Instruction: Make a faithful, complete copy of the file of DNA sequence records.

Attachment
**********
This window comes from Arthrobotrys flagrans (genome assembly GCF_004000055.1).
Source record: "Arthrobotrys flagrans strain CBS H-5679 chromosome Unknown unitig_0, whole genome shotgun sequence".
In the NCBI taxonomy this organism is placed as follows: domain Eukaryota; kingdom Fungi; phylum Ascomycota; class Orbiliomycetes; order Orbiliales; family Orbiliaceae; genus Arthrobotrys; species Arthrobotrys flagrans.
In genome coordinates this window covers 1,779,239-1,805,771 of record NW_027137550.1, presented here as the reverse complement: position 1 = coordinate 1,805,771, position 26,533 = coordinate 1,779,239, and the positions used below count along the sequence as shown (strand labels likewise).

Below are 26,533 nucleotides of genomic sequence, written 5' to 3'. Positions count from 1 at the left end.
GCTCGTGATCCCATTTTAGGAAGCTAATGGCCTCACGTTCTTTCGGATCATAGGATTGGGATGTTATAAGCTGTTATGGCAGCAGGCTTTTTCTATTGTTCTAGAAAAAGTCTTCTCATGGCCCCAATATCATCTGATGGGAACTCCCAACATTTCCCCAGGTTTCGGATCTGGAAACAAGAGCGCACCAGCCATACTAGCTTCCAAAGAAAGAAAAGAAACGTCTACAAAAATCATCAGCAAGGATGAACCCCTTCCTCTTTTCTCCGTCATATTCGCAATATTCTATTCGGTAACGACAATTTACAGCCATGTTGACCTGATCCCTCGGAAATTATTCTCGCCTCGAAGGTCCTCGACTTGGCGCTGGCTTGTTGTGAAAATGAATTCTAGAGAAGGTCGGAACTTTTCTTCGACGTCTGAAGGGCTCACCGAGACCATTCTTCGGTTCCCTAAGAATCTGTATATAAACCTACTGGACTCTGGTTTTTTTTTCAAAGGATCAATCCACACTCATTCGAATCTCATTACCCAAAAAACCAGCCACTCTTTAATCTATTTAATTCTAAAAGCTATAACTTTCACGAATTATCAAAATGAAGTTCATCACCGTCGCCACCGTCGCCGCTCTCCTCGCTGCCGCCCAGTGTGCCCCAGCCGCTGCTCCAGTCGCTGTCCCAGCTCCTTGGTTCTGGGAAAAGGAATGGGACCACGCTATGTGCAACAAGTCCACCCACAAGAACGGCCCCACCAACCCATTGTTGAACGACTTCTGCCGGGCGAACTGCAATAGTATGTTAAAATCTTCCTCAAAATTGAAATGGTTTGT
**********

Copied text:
This window comes from Arthrobotrys flagrans (genome assembly GCF_004000055.1).
Source record: "Arthrobotrys flagrans strain CBS H-5679 chromosome Unknown unitig_0, whole genome shotgun sequence".
In the NCBI taxonomy this organism is placed as follows: domain Eukaryota; kingdom Fungi; phylum Ascomycota; class Orbiliomycetes; order Orbiliales; family Orbiliaceae; genus Arthrobotrys; species Arthrobotrys flagrans.
In genome coordinates this window covers 1,779,239-1,805,771 of record NW_027137550.1, presented here as the reverse complement: position 1 = coordinate 1,805,771, position 26,533 = coordinate 1,779,239, and the positions used below count along the sequence as shown (strand labels likewise).

Below are 26,533 nucleotides of genomic sequence, written 5' to 3'. Positions count from 1 at the left end.
GCTCGTGATCCCATTTTAGGAAGCTAATGGCCTCACGTTCTTTCGGATCATAGGATTGGGATGTTATAAGCTGTTATGGCAGCAGGCTTTTTCTATTGTTCTAGAAAAAGTCTTCTCATGGCCCCAATATCATCTGATGGGAACTCCCAACATTTCCCCAGGTTTCGGATCTGGAAACAAGAGCGCACCAGCCATACTAGCTTCCAAAGAAAGAAAAGAAACGTCTACAAAAATCATCAGCAAGGATGAACCCCTTCCTCTTTTCTCCGTCATATTCGCAATATTCTATTCGGTAACGACAATTTACAGCCATGTTGACCTGATCCCTCGGAAATTATTCTCGCCTCGAAGGTCCTCGACTTGGCGCTGGCTTGTTGTGAAAATGAATTCTAGAGAAGGTCGGAACTTTTCTTCGACGTCTGAAGGGCTCACCGAGACCATTCTTCGGTTCCCTAAGAATCTGTATATAAACCTACTGGACTCTGGTTTTTTTTTCAAAGGATCAATCCACACTCATTCGAATCTCATTACCCAAAAAACCAGCCACTCTTTAATCTATTTAATTCTAAAAGCTATAACTTTCACGAATTATCAAAATGAAGTTCATCACCGTCGCCACCGTCGCCGCTCTCCTCGCTGCCGCCCAGTGTGCCCCAGCCGCTGCTCCAGTCGCTGTCCCAGCTCCTTGGTTCTGGGAAAAGGAATGGGACCACGCTATGTGCAACAAGTCCACCCACAAGAACGGCCCCACCAACCCATTGTTGAACGACTTCTGCCGGGCGAACTGCAATAGTATGTTAAAATCTTCCTCAAAATTGAAATGGTTTGT